Resource Library

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Section 255 requires manufacturers to ensure that telecommunications equipment and services are designed, developed, and fabricated to be accessible to and usable by individuals with disabilities, when it is readily achievable to do so.

The Rehab Act is designed to safeguard the civil rights of people with disabilities, and includes many regulations related to technology.

The ADA is a comprehensive civil rights law that prohibits discrimination on the basis of disability and ensures equal opportunity for persons with disabilities—including Internet Web site access, mobile applications, and other forms of ICT

Senior Associate Director for the White House Office of Public Engagement Maria Town joined PEAT recently for a lively conversation in celebration of National Disability Employment Awareness Month (NDEAM). During this PEAT Talk, Maria shared thoughtful insights about the state of accessible workplace technology, and the current Administration’s efforts to promote its use in workplaces nationwide.

As of May 2016, the Department of Justice (DOJ) entered into 171 settlement agreements addressing how the Americans with Disabilities Act (ADA) applies to ICT accessibility. Through these agreements, employers and other covered entities can understand DOJ priorities related to website and ICT accessibility and how to proactively comply with existing rules and guidance.

When the Americans with Disabilities Act (ADA) was signed into law in 1990, much of the technology currently used in workplace did not yet exist. In honor of the ADA's 26th anniversary, legal expert Bobby Silverstein recently sat down with PEAT for an in-depth Q&A exploring how the ADA applies to workplace ICT, and how recent settlements are impacting this issue.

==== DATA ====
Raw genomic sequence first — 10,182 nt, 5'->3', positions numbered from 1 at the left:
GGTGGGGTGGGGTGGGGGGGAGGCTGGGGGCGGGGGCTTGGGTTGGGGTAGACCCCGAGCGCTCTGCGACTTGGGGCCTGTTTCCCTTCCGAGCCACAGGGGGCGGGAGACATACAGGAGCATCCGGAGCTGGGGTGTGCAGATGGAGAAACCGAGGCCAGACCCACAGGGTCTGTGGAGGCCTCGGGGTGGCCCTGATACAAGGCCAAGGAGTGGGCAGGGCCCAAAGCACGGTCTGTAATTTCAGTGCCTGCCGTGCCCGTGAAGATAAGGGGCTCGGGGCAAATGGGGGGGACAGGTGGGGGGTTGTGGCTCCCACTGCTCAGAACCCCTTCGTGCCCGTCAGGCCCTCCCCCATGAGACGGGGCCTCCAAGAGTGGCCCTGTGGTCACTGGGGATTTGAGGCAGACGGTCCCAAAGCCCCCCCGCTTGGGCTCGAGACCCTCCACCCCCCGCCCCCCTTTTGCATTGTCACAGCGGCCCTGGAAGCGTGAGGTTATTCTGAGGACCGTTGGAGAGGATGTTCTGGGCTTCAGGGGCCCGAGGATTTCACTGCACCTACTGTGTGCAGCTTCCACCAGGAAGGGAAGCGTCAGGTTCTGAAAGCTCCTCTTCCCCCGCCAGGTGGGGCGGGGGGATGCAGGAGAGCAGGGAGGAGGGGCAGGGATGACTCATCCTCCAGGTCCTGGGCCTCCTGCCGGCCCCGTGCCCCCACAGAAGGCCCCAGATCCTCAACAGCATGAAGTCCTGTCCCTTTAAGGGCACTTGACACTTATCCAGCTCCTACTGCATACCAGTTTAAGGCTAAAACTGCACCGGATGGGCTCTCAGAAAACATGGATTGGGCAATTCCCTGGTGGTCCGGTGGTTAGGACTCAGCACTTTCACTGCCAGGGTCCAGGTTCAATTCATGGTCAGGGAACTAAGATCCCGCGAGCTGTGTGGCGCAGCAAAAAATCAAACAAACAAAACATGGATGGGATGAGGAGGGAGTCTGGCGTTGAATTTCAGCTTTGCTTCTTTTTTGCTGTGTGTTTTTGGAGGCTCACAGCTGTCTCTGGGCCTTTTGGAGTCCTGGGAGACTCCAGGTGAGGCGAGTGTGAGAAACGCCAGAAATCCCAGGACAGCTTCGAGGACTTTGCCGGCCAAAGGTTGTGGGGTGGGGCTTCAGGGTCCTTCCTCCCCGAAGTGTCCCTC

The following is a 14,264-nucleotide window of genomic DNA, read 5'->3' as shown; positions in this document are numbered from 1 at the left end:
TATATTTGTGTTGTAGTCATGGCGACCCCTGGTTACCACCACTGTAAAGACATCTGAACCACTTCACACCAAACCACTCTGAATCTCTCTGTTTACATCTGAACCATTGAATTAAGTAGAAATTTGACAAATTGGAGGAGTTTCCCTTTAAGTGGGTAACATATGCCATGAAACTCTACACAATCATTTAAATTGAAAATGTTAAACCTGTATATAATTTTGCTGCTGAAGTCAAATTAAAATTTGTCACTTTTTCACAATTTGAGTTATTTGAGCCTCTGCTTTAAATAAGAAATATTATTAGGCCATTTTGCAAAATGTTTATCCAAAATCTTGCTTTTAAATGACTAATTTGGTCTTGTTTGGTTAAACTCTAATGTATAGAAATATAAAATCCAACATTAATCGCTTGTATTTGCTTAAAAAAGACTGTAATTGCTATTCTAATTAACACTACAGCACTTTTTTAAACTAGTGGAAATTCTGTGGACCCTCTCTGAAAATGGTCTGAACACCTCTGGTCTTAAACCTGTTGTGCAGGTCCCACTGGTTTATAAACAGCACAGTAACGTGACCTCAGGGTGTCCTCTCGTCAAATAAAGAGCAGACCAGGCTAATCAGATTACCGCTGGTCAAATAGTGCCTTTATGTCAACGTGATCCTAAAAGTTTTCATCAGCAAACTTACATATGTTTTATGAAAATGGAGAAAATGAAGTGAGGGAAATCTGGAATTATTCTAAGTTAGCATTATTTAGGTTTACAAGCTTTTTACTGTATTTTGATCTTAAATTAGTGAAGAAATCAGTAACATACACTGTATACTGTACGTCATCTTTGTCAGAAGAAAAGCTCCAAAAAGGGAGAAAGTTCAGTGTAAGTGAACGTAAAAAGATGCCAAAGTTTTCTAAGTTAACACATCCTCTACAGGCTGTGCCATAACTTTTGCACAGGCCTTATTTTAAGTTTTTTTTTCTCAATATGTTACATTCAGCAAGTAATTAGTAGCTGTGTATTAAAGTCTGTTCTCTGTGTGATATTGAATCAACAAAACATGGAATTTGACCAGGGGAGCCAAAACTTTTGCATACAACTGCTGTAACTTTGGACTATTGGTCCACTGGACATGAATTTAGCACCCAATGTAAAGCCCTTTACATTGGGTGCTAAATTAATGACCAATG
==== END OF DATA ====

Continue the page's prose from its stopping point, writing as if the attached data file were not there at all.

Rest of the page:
Event Date: 
July 21, 2016 - 2:00 pm to 2:30 pm EDT

Must employers make web-based employment information and services accessible to everyone, including those with disabilities? Bobby Silverstein discusses how the ADA applies to accessible workplace technology.

DOJ is looking at establishing accessibility requirements for online services, programs, and activities provided to the public by state and local governments—including many employment-related tools and resources. 

Deputy Secretary of Labor Chris Lu discusses his takeaways from meeting with the great Stevie Wonder and hundreds of other dedicated leading accessibility "stars" at last month's International Technology and Persons with Disabilities Conference (CSUN). As he notes, "our commitment to accessible technology is about basic civil rights, as well as the collective productivity of America’s workforce...employers, technology vendors and tech users with disabilities must all work together to raise awareness and educate one another about accessible workplace technology issues, most of which can be easily solved."

In today’s business world, eRecruiting tools are everywhere. Also known as "online recruiting," eRecruiting refers to the practice of using technology—in particular, web-based resources—to support tasks involved with finding, attracting, assessing, interviewing, and hiring new personnel.

Powers Pyles Sutter and Verville principal Bobby Silverstein details the various accessibility policies and how companies can strategize to make this part of their company culture.

Robert "Bobby" Silverstein, one of the behind-the-scenes architects of the Americans with Disabilities Act (ADA), reflects upon how the ADA is now increasingly playing a critical role in ensuring equal employment opportunities for people with disabilities by ensuring the accessibility of information and communication technologies (ICT).